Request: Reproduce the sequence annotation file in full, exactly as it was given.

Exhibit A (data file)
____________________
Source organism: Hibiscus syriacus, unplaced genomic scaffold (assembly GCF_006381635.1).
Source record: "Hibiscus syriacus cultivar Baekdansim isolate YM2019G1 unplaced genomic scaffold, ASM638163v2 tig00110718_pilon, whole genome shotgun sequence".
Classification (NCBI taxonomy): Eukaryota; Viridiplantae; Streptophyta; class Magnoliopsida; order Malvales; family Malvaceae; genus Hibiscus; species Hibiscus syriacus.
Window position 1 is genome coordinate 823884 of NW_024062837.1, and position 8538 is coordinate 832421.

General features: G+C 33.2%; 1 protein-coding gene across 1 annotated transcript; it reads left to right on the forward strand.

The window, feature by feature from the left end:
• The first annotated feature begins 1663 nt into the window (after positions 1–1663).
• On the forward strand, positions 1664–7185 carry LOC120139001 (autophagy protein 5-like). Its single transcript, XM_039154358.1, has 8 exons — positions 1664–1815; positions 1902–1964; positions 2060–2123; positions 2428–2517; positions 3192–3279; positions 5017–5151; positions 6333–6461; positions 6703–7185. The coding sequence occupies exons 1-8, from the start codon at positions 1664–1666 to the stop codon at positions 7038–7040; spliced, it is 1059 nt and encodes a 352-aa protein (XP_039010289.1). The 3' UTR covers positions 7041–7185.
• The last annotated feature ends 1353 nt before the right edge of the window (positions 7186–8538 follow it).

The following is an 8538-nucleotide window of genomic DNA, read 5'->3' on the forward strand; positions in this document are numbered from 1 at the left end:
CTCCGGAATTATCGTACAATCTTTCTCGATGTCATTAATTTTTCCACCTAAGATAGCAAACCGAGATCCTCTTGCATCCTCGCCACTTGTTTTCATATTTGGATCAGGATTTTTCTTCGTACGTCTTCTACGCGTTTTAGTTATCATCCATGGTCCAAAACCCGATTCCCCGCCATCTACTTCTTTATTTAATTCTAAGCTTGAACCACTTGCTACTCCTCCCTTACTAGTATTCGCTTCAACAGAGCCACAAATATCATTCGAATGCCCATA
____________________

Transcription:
Source organism: Hibiscus syriacus, unplaced genomic scaffold (assembly GCF_006381635.1).
Source record: "Hibiscus syriacus cultivar Baekdansim isolate YM2019G1 unplaced genomic scaffold, ASM638163v2 tig00110718_pilon, whole genome shotgun sequence".
Classification (NCBI taxonomy): Eukaryota; Viridiplantae; Streptophyta; class Magnoliopsida; order Malvales; family Malvaceae; genus Hibiscus; species Hibiscus syriacus.
Window position 1 is genome coordinate 823884 of NW_024062837.1, and position 8538 is coordinate 832421.

General features: G+C 33.2%; 1 protein-coding gene across 1 annotated transcript; it reads left to right on the forward strand.

The window, feature by feature from the left end:
• The first annotated feature begins 1663 nt into the window (after positions 1–1663).
• On the forward strand, positions 1664–7185 carry LOC120139001 (autophagy protein 5-like). Its single transcript, XM_039154358.1, has 8 exons — positions 1664–1815; positions 1902–1964; positions 2060–2123; positions 2428–2517; positions 3192–3279; positions 5017–5151; positions 6333–6461; positions 6703–7185. The coding sequence occupies exons 1-8, from the start codon at positions 1664–1666 to the stop codon at positions 7038–7040; spliced, it is 1059 nt and encodes a 352-aa protein (XP_039010289.1). The 3' UTR covers positions 7041–7185.
• The last annotated feature ends 1353 nt before the right edge of the window (positions 7186–8538 follow it).

The following is an 8538-nucleotide window of genomic DNA, read 5'->3' on the forward strand; positions in this document are numbered from 1 at the left end:
CTCCGGAATTATCGTACAATCTTTCTCGATGTCATTAATTTTTCCACCTAAGATAGCAAACCGAGATCCTCTTGCATCCTCGCCACTTGTTTTCATATTTGGATCAGGATTTTTCTTCGTACGTCTTCTACGCGTTTTAGTTATCATCCATGGTCCAAAACCCGATTCCCCGCCATCTACTTCTTTATTTAATTCTAAGCTTGAACCACTTGCTACTCCTCCCTTACTAGTATTCGCTTCAACAGAGCCACAAATATCATTCGAATGCCCATA